Extremely excited to be leaving Nha Trang for the UNESCO World Heritage city of Hoi An, we knew it would hold much better experiences and it did not disappoint. Within the city limits there is an ‘ancient city’ that holds a plethora of museums, meetings halls, open-air markets, and enough tailor made shops rivaling to be some of the best and quickest in the world. Obviously, there was no need to convince me that I should have a custom fit slinky dress and blazer sewn.
Out of all the places we visited in Vietnam thus far, Hoi An is definitely a ‘foodie’ atmosphere and for eaters at heart. Local dishes such as cao lầu, white rose dumplings and banh xeo (rice pancacke) keep any traveler and local very satisfied. The dish most unique to the area is cao lầu, the noodles are much thicker and chewier than typical rice noodles, and are made from water in a specific well in the center of the ancient city. Close to the open market, everyday shows many shop owners making their pilgrimage for buckets of well water. Then the noodles are burnt with ash, giving them their very distinct flavor. Assembling the dish, people layer the noodles with fresh herbs and lettuce, slices of pork, and crispy croutons made from stale baguettes. As we have consumed multitudes of noodle dishes and bowls in Vietnam, we both agree this is the most unique and mouthwatering of them all.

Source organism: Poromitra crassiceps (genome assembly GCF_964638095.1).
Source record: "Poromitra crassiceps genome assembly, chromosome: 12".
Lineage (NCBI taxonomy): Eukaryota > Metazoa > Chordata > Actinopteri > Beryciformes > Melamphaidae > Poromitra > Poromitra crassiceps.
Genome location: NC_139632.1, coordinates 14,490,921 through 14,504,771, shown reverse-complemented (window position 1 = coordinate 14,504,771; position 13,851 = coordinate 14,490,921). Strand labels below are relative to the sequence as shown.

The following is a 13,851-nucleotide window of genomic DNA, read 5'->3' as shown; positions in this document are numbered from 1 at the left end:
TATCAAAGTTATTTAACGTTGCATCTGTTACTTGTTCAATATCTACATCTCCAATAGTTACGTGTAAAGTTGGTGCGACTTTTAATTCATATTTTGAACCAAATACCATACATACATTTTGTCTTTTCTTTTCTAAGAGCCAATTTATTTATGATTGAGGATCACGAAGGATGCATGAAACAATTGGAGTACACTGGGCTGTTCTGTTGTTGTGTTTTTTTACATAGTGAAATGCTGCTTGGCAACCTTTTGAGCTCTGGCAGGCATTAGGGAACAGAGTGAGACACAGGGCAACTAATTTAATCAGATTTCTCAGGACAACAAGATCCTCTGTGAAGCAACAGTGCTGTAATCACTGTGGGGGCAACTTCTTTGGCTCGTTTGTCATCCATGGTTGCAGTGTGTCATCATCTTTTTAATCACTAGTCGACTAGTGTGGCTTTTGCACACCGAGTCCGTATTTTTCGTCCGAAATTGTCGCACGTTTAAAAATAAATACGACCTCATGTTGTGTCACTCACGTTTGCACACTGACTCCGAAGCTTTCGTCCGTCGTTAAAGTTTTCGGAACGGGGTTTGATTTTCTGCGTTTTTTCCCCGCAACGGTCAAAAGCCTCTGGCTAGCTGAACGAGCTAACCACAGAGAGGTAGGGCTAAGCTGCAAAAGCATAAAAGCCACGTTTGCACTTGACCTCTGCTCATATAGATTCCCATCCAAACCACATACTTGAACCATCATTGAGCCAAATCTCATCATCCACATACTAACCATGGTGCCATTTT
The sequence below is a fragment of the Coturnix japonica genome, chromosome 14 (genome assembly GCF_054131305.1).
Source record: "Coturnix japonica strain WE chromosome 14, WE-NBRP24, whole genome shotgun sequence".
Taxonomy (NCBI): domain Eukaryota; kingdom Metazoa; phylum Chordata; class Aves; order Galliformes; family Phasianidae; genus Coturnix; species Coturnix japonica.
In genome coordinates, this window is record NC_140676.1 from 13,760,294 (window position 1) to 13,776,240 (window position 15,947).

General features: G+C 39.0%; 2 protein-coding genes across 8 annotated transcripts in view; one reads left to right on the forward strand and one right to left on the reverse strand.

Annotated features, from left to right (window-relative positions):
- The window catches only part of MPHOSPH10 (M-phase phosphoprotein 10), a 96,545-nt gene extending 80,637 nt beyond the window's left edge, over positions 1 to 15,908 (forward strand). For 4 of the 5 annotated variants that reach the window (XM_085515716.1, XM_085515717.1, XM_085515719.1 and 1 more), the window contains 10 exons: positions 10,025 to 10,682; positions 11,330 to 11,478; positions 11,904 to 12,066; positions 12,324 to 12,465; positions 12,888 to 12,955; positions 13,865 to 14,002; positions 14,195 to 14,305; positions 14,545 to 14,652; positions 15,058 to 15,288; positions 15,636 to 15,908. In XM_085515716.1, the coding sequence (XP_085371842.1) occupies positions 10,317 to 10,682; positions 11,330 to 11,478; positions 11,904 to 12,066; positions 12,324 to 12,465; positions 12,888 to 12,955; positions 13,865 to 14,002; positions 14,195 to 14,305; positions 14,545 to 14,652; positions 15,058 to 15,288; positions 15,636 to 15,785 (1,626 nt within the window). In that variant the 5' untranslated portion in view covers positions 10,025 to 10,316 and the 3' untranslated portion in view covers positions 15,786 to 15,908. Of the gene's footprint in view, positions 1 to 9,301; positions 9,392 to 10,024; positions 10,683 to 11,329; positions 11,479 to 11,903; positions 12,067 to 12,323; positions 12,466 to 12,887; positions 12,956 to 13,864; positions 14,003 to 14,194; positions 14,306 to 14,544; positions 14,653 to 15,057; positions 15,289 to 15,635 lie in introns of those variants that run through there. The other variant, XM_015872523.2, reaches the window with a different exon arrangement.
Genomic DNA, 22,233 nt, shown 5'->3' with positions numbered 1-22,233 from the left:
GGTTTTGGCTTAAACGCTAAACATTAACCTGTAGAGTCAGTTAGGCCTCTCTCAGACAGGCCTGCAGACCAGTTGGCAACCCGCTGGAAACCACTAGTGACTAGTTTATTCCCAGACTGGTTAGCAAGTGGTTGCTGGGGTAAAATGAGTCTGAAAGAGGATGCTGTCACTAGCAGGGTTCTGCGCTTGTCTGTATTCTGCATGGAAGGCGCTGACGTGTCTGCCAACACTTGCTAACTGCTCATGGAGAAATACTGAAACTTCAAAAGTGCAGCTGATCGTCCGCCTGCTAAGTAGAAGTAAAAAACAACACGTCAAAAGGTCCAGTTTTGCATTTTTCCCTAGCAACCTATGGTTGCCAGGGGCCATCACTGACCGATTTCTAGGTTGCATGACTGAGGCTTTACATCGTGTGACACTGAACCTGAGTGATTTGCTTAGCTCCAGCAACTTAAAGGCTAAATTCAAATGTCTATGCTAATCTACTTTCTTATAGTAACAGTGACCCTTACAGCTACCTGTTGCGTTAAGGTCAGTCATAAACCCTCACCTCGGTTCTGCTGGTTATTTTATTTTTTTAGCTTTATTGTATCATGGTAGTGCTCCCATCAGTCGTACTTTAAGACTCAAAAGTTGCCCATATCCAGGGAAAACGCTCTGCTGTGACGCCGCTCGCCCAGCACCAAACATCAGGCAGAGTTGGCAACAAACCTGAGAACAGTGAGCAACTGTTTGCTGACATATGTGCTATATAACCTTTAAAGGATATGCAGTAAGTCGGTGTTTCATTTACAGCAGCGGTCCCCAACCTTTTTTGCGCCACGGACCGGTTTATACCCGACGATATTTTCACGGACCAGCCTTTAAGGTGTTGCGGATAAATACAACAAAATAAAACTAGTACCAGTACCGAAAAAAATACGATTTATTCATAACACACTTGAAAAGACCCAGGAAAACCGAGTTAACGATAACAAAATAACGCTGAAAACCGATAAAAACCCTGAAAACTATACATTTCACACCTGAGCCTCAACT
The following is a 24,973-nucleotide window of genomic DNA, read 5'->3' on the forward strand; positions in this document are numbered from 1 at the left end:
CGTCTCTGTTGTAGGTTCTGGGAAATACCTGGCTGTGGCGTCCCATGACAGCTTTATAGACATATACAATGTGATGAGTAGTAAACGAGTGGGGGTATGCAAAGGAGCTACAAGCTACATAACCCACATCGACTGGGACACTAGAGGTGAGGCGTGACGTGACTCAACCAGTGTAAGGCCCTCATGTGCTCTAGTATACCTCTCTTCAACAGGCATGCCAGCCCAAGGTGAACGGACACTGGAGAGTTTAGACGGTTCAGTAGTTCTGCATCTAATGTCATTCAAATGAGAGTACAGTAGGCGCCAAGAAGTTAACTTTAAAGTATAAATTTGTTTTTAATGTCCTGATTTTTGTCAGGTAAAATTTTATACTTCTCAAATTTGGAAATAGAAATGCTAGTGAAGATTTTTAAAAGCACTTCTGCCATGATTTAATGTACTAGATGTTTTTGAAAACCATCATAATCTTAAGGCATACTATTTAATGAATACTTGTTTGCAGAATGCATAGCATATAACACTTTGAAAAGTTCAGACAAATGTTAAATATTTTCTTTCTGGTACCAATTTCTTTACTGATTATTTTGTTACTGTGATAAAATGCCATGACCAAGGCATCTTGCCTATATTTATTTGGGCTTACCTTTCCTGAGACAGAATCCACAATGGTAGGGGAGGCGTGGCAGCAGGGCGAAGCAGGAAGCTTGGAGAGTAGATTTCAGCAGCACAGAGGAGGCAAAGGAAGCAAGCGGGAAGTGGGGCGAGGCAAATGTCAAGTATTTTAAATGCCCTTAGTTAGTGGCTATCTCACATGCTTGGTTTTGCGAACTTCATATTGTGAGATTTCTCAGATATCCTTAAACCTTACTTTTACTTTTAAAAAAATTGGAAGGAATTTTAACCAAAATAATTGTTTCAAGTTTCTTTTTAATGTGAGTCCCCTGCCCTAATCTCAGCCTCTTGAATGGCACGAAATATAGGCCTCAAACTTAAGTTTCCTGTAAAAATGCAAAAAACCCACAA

Delicious cao lầu
White rose dumplings
If anyone visits Hoi An during the daytime, they are missing the reason for its enchantment, the lanterns. Along the Thu Bồn river in the ancient city there is every kind of shop, restaurant, bar, and all of them hang lanterns of all shapes and colors. When strolling along, it is much easier to ignore the people asking you to come eat at their restaurant when the lanterns provide visual stimulation. The river, colonial houses, and lanterns are perfect for any photo opportunity and a stop to enjoy a bia hoi (fresh beer).
The local market is yet another sight not to be missed in the city. Being a coastal town, Hoi An enjoys really fresh seafood as well as having the diversity and richness of tropical fruits. At noon, when the heat is almost unbearable, the shop owners take a break to play domino in the shade or to simply take a nap.
And as if all this was not enough for someone to fall in love with this place, merely 40 km away from the city you’ll find Mỹ Sơn—an abandoned Hindu complex dedicated to worship god Shiva—that was built between the 4th and the 14th centuries.
There is something necessary to say of Vietnam. Even though it is a communist country, there is very much a capitalistic spirit alive in most (tourist) places. However, as the base of communism includes education and healthcare, many people we talked to have no illusions that the government does not provide any benefits. As one young man explained, the Vietnamese government gives three things for free to citizens: sunshine, rain, and air. It’s quite simple to see the seriousness upon many Vietnamese faces, and the corruption does not heed any attempt in hiding. Regardless, Vietnamese culture pervades and leaves no doubt that they are proud of their country and welcome everyone to it.
When it rains in Vietnam, it rains hard!